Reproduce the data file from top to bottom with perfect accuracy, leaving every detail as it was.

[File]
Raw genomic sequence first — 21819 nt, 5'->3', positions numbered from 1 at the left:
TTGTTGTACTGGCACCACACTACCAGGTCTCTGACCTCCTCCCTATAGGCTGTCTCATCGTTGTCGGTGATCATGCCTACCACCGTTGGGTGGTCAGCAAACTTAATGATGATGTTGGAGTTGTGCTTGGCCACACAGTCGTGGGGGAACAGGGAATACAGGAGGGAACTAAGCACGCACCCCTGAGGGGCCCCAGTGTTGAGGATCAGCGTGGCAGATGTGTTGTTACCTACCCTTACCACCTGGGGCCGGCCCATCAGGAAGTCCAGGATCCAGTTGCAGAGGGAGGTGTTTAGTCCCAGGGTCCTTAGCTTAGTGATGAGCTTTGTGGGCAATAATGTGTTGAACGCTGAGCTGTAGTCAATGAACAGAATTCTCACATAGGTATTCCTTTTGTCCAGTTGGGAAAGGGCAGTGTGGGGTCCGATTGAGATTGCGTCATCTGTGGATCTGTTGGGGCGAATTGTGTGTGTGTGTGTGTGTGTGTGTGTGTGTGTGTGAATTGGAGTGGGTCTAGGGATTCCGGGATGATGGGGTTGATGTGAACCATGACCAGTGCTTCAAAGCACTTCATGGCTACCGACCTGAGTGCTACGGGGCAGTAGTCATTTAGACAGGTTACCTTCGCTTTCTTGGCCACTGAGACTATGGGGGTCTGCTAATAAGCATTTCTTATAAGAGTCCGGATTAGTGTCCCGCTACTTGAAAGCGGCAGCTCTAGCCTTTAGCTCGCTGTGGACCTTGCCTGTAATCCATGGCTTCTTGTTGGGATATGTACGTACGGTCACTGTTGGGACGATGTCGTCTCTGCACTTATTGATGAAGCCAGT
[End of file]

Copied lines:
Raw genomic sequence first — 21819 nt, 5'->3', positions numbered from 1 at the left:
TTGTTGTACTGGCACCACACTACCAGGTCTCTGACCTCCTCCCTATAGGCTGTCTCATCGTTGTCGGTGATCATGCCTACCACCGTTGGGTGGTCAGCAAACTTAATGATGATGTTGGAGTTGTGCTTGGCCACACAGTCGTGGGGGAACAGGGAATACAGGAGGGAACTAAGCACGCACCCCTGAGGGGCCCCAGTGTTGAGGATCAGCGTGGCAGATGTGTTGTTACCTACCCTTACCACCTGGGGCCGGCCCATCAGGAAGTCCAGGATCCAGTTGCAGAGGGAGGTGTTTAGTCCCAGGGTCCTTAGCTTAGTGATGAGCTTTGTGGGCAATAATGTGTTGAACGCTGAGCTGTAGTCAATGAACAGAATTCTCACATAGGTATTCCTTTTGTCCAGTTGGGAAAGGGCAGTGTGGGGTCCGATTGAGATTGCGTCATCTGTGGATCTGTTGGGGCGAATTGTGTGTGTGTGTGTGTGTGTGTGTGTGTGTGTGTGAATTGGAGTGGGTCTAGGGATTCCGGGATGATGGGGTTGATGTGAACCATGACCAGTGCTTCAAAGCACTTCATGGCTACCGACCTGAGTGCTACGGGGCAGTAGTCATTTAGACAGGTTACCTTCGCTTTCTTGGCCACTGAGACTATGGGGGTCTGCTAATAAGCATTTCTTATAAGAGTCCGGATTAGTGTCCCGCTACTTGAAAGCGGCAGCTCTAGCCTTTAGCTCGCTGTGGACCTTGCCTGTAATCCATGGCTTCTTGTTGGGATATGTACGTACGGTCACTGTTGGGACGATGTCGTCTCTGCACTTATTGATGAAGCCAGT